‘Illegal’ cigs raid foul-up anger

Balby newsagents owner Diane Peers, and her son Scott, 21, pictured with the cigarettes which were wrongfully seized by Trading Standards.  Picture: Liz Mockler D1496LM

Balby newsagents owner Diane Peers, and her son Scott, 21, pictured with the cigarettes which were wrongfully seized by Trading Standards. Picture: Liz Mockler D1496LM

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BUNGLING trading standards bosses raided a newsagents seizing ‘illegal’ cigarettes before returning them because they had fouled-up.

Doncaster Council officials swooped on Diane’s News in Balby stuffing £400 worth of everyday brands into bags claiming they broke Government rules about health warnings on packets.

However, red-faced bosses returned to the shop in Wivelsfield Road around two hours later saying they had made an “honest mistake”.

Shopkeeper Diane Peers has now spoken of her humiliation over the episode in front of customers, and which she says has led to folk going elsewhere for their tobacco.

The 48-year-old said: “They did it in front of a shop full of customers, I was made out to be selling illegal cigarettes and tobacco when I wasn’t.

“I have done everything by the book since I have taken over this shop.”

Mrs Peers had to be told by her son Scott, 21, that officers had arrived in the shop because she was out working in her other role as a transport escort for young people with autism.

“Scott was gobsmacked when they told him why they were inspecting the shop, he couldn’t believe it,” said Mrs Peers of Buckingham Road, Town Moor.

“I went in and showed them receipts of when I had bought the cigarettes from the wholesalers I always do which is Batleys (a Doncaster cash and carry), but they were just not interested.”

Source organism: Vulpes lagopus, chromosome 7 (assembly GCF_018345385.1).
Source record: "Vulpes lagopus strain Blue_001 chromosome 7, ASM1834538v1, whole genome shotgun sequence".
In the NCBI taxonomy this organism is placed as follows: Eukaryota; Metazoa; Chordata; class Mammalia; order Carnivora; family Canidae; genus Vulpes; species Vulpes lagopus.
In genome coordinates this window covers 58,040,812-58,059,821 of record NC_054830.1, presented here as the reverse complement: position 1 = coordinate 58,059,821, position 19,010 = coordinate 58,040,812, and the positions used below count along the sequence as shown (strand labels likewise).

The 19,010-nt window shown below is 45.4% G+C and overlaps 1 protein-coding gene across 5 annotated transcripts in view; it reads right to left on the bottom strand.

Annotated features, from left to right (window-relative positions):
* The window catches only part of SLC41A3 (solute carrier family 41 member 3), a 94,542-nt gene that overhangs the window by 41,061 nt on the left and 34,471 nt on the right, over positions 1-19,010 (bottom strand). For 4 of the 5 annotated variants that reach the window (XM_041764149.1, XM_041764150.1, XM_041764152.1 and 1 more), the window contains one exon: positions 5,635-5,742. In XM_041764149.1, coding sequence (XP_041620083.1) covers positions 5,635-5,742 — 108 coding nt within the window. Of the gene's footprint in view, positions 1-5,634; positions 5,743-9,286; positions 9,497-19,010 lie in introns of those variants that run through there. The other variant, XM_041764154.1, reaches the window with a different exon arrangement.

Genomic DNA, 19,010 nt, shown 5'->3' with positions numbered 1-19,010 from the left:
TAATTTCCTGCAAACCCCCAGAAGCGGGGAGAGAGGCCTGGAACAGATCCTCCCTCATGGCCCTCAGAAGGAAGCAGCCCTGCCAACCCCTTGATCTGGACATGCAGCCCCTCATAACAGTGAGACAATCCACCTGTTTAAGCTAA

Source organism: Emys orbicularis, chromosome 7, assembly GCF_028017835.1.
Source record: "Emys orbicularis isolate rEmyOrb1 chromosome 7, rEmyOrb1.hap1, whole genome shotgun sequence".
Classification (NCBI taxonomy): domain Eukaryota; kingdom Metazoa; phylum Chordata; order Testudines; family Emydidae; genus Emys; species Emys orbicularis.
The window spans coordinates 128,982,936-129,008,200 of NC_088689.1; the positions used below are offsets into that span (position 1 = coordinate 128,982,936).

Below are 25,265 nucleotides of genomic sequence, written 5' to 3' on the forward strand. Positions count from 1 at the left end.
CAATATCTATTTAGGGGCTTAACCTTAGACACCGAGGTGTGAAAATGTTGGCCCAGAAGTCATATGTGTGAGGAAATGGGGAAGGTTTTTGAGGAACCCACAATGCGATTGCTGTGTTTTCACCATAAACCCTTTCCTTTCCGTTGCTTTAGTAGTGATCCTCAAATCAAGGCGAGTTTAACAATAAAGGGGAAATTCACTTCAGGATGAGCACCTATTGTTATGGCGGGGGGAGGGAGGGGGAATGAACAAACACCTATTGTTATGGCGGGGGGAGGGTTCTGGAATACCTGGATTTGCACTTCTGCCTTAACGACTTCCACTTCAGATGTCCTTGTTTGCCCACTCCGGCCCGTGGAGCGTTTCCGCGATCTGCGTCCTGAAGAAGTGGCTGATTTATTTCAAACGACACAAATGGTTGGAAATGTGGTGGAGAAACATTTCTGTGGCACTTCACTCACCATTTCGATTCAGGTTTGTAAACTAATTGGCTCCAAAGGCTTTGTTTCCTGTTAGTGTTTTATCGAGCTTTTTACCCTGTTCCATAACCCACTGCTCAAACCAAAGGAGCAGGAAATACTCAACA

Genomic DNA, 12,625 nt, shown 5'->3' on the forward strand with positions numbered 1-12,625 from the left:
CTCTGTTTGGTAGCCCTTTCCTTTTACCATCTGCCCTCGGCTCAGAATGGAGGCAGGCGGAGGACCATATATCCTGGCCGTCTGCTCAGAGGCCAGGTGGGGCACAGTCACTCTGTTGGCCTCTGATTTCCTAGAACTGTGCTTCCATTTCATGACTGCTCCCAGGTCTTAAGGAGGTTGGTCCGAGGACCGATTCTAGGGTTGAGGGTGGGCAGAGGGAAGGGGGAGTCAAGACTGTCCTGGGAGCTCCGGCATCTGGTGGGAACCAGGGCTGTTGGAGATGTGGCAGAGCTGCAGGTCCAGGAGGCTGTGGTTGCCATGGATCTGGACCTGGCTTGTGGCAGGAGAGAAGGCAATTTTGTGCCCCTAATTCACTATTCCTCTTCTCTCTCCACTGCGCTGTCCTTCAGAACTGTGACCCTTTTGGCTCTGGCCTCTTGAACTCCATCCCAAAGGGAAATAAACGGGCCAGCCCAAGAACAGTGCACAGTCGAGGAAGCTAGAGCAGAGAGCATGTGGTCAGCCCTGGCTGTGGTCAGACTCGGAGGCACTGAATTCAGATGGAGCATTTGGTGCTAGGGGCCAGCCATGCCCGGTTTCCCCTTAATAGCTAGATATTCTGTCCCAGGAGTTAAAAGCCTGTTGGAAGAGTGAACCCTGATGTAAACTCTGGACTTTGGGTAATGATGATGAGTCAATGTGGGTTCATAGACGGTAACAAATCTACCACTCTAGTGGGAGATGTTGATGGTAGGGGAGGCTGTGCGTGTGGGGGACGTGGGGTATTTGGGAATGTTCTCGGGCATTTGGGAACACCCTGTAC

Cigarettes on sale featured written warnings but trading standards claimed they should also have included a picture.

By law cigarette packaging has to include picture warnings, however images described as being ‘pictorial’ by the government can also be text.

“They should’ve known the legislation before they came. It’s not on and my trade has suffered as a result,” said Mrs Peers who took over the shop last May.

“They said they’d made a mistake but didn’t apologise for the humiliation they caused me.

“They have a job to do, I understand that, but how can they get it so wrong?”

Richard Huby, is president of the National Retail Federation in Doncaster and owns the Paper House in Market Place and Wood Street.

He said: “They appear to have acted heavy-handedly in this case which I think was the wrong way to go about it.

“Our members are hard-working and reliable shopkeepers who are trying to earn an honest living and who work closely with trading standards in order to make sure no illegal goods are in their shops, so I am gobsmacked that they came in with such a heavy-handed approach.

“They should have spoken to the shopkeeper away from customers if they felt she had broken the law and not made such a scene.”

Gill Gillies, Doncaster Council’s assistant director of environment, said: “Council officers made an honest mistake which they quickly put right.

“I would like to apologise to Diane Peers for any upset or inconvenience caused by their action.”